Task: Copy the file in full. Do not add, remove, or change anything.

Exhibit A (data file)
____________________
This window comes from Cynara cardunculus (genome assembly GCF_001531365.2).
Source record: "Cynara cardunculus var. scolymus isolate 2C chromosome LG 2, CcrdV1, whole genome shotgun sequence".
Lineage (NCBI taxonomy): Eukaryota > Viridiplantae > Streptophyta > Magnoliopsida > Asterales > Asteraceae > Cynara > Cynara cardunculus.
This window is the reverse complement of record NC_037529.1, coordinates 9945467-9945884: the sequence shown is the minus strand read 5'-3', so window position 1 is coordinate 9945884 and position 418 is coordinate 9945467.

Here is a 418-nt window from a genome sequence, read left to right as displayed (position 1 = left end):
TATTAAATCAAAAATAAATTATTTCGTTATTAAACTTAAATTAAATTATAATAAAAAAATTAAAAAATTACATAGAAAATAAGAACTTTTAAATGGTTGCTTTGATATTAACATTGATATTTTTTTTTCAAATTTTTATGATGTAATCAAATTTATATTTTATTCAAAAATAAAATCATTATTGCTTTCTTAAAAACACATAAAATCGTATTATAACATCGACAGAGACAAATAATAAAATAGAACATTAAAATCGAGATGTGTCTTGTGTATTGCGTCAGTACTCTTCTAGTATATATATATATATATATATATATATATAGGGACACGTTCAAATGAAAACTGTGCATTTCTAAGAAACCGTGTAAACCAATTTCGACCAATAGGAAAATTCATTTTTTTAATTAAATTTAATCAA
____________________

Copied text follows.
This window comes from Cynara cardunculus (genome assembly GCF_001531365.2).
Source record: "Cynara cardunculus var. scolymus isolate 2C chromosome LG 2, CcrdV1, whole genome shotgun sequence".
Lineage (NCBI taxonomy): Eukaryota > Viridiplantae > Streptophyta > Magnoliopsida > Asterales > Asteraceae > Cynara > Cynara cardunculus.
This window is the reverse complement of record NC_037529.1, coordinates 9945467-9945884: the sequence shown is the minus strand read 5'-3', so window position 1 is coordinate 9945884 and position 418 is coordinate 9945467.

Here is a 418-nt window from a genome sequence, read left to right as displayed (position 1 = left end):
TATTAAATCAAAAATAAATTATTTCGTTATTAAACTTAAATTAAATTATAATAAAAAAATTAAAAAATTACATAGAAAATAAGAACTTTTAAATGGTTGCTTTGATATTAACATTGATATTTTTTTTTCAAATTTTTATGATGTAATCAAATTTATATTTTATTCAAAAATAAAATCATTATTGCTTTCTTAAAAACACATAAAATCGTATTATAACATCGACAGAGACAAATAATAAAATAGAACATTAAAATCGAGATGTGTCTTGTGTATTGCGTCAGTACTCTTCTAGTATATATATATATATATATATATATATATAGGGACACGTTCAAATGAAAACTGTGCATTTCTAAGAAACCGTGTAAACCAATTTCGACCAATAGGAAAATTCATTTTTTTAATTAAATTTAATCAA